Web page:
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AA2024-T3可成形性金属板英文文献和中文翻译

时间:2019-03-31 20:22来源:毕业论文
Abstract In this paper the formability of AA2024-T3 metal sheets is experimentally analyzed. For this purpose, a series of Stretch-Bending and Incremental Sheet Forming (ISF) tests are carried out. The former tests allow determine the formab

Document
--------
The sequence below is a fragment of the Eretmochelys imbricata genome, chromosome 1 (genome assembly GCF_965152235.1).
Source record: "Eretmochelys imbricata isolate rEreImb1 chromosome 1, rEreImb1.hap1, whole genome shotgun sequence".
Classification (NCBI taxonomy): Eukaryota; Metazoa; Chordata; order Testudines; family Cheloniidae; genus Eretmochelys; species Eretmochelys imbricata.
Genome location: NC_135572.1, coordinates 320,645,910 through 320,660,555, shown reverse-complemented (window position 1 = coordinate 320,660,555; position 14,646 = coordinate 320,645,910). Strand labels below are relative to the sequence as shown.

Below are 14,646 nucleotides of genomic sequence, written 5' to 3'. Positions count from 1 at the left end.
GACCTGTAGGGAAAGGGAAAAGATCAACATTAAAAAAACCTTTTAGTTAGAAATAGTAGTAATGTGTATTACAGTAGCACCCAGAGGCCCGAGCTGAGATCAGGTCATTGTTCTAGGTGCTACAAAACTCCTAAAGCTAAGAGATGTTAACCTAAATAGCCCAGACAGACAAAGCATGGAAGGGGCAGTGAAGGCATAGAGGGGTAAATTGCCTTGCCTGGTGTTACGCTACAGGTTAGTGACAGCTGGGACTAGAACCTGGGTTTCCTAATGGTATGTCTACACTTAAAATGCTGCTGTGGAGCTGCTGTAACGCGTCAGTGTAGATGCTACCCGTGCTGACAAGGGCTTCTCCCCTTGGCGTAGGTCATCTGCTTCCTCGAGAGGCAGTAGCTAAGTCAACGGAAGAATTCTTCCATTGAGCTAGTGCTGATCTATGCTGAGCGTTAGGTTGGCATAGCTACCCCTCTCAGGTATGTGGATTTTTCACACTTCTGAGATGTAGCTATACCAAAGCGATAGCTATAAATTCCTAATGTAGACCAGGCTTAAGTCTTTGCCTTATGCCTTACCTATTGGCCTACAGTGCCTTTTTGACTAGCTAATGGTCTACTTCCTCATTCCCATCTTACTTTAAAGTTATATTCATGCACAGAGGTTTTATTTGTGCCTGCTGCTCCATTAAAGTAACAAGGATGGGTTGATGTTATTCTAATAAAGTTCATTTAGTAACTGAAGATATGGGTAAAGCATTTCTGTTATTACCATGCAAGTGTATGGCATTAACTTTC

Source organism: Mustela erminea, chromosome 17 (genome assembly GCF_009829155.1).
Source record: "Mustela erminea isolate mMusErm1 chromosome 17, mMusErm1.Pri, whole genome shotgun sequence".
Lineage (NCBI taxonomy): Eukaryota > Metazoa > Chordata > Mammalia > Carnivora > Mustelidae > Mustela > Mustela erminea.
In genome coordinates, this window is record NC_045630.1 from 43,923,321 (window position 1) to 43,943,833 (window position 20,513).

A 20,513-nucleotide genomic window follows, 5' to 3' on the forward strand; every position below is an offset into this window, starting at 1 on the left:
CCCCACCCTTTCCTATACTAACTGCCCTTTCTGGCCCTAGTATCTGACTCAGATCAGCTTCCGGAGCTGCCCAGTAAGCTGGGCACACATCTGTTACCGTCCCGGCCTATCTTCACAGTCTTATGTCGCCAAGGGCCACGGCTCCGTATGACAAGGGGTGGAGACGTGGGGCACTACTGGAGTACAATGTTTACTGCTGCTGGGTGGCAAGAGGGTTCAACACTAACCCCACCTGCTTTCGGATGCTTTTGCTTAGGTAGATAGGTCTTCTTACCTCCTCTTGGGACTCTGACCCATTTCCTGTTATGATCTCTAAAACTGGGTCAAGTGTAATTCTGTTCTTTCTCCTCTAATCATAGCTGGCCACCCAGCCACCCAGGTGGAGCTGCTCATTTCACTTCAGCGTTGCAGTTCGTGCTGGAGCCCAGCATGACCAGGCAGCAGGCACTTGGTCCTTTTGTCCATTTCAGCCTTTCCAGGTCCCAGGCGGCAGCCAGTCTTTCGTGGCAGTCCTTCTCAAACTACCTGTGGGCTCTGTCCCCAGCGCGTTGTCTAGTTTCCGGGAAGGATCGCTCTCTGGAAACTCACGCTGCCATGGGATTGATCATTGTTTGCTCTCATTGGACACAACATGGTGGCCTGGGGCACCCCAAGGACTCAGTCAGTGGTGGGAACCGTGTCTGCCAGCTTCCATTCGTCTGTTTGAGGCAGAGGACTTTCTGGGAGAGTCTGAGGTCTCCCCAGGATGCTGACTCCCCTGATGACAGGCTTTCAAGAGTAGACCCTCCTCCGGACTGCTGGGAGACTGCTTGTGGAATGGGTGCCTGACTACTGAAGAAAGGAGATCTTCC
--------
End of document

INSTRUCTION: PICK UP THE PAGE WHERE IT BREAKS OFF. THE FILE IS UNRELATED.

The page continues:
Abstract In this paper the formability of AA2024-T3 metal sheets is experimentally analyzed. For this purpose, a series of Stretch-Bending and Incremental Sheet Forming (ISF) tests are carried out. The former tests allow determine the formability limits through the evaluation of necking and fracture using the optical deformation measurement system ARAMIS® and measuring the thickness strains along the fracture line. The latter are performed with the aim of confirming the validity of these limits. In this case, the spifability, formability in Single Point Incremental Forming (SPIF), was studied in the light of circle grid analysis by means of the 3D deformation digital measurement system ARGUS®. Different punch diameters are used in both processes. The results exhibit the importance of the accuracy in the setting of the formability limits as well as the variability that these limits present depending on the forming process or some variables such as the tool radius. © 2013 The Authors. Published by Elsevier Ltd. Selection and peer-review under responsibility of Universidad de Zaragoza, Dpto Ing Diseño y Fabricación. Keywords: Formability limits; Stretch-Bending; Incremental Sheet Forming (ISF); Single Point Incremental Forming (SPIF). © 2013 The Authors. Published by Elsevier Ltd. Open access under CC BY-NC-ND license.Selection and peer-review under responsibility of Universidad de Zaragoza, Dpto Ing Diseño y Fabricacion  34152